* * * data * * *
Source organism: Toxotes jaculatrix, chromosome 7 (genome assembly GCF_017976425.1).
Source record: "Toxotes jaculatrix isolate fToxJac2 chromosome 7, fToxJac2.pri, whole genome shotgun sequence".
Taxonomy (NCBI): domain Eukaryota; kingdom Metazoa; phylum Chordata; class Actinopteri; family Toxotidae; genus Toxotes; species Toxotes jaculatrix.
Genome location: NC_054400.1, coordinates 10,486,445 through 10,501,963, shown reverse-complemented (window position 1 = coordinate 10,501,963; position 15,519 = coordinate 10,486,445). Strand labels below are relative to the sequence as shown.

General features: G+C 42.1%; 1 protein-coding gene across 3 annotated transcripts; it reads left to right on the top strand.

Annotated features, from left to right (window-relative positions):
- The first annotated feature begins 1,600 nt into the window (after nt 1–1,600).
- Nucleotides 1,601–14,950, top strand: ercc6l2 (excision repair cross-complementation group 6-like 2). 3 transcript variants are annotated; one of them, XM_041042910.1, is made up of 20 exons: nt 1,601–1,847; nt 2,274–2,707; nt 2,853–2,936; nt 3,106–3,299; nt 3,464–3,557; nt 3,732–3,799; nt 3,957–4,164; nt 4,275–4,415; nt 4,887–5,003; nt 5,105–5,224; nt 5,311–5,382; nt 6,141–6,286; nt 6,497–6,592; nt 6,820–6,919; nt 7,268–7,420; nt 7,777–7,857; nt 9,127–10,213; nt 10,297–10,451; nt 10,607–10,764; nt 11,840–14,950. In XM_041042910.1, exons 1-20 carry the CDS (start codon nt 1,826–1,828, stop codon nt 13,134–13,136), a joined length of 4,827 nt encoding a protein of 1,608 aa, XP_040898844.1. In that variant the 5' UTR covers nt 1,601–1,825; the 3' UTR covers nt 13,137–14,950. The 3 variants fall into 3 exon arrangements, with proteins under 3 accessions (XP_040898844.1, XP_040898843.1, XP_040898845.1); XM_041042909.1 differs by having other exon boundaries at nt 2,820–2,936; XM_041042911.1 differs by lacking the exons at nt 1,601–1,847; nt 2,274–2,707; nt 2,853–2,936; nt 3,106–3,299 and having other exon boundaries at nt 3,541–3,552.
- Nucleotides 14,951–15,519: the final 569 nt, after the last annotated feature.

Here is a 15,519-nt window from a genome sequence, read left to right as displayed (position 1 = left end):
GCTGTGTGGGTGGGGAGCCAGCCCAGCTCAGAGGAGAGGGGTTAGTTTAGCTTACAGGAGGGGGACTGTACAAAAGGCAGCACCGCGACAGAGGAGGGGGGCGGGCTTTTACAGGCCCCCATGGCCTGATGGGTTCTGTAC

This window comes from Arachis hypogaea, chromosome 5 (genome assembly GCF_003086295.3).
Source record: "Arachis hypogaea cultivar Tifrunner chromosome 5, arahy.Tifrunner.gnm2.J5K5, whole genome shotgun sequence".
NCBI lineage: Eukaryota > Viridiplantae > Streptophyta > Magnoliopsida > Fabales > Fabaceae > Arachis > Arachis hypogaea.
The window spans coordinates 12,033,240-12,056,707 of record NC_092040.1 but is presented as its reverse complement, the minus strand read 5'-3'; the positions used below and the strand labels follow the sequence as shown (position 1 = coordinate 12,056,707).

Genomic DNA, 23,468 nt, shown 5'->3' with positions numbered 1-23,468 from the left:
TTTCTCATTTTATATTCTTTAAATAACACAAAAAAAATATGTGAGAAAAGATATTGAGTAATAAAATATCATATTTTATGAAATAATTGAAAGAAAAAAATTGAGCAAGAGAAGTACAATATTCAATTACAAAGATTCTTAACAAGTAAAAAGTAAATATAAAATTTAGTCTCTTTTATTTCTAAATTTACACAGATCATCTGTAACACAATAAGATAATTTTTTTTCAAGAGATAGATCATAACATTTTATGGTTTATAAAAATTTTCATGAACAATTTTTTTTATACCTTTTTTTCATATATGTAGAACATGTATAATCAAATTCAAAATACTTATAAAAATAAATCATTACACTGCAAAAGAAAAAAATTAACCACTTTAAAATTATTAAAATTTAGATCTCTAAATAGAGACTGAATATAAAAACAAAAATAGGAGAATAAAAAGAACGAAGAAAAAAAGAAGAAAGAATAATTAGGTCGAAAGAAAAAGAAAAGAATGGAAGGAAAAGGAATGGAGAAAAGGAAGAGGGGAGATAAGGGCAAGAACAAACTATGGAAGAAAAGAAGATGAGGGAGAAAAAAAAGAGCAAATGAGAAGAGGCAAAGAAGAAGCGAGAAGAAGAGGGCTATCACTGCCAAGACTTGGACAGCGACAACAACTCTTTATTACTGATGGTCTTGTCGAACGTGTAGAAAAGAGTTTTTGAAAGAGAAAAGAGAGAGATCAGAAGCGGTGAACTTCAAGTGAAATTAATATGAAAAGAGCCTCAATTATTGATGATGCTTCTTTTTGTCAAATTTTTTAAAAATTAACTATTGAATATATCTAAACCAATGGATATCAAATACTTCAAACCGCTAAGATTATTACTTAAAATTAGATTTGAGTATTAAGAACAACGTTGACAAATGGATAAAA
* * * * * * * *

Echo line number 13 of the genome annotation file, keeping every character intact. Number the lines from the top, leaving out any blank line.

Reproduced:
Source record: "Arachis hypogaea cultivar Tifrunner chromosome 5, arahy.Tifrunner.gnm2.J5K5, whole genome shotgun sequence".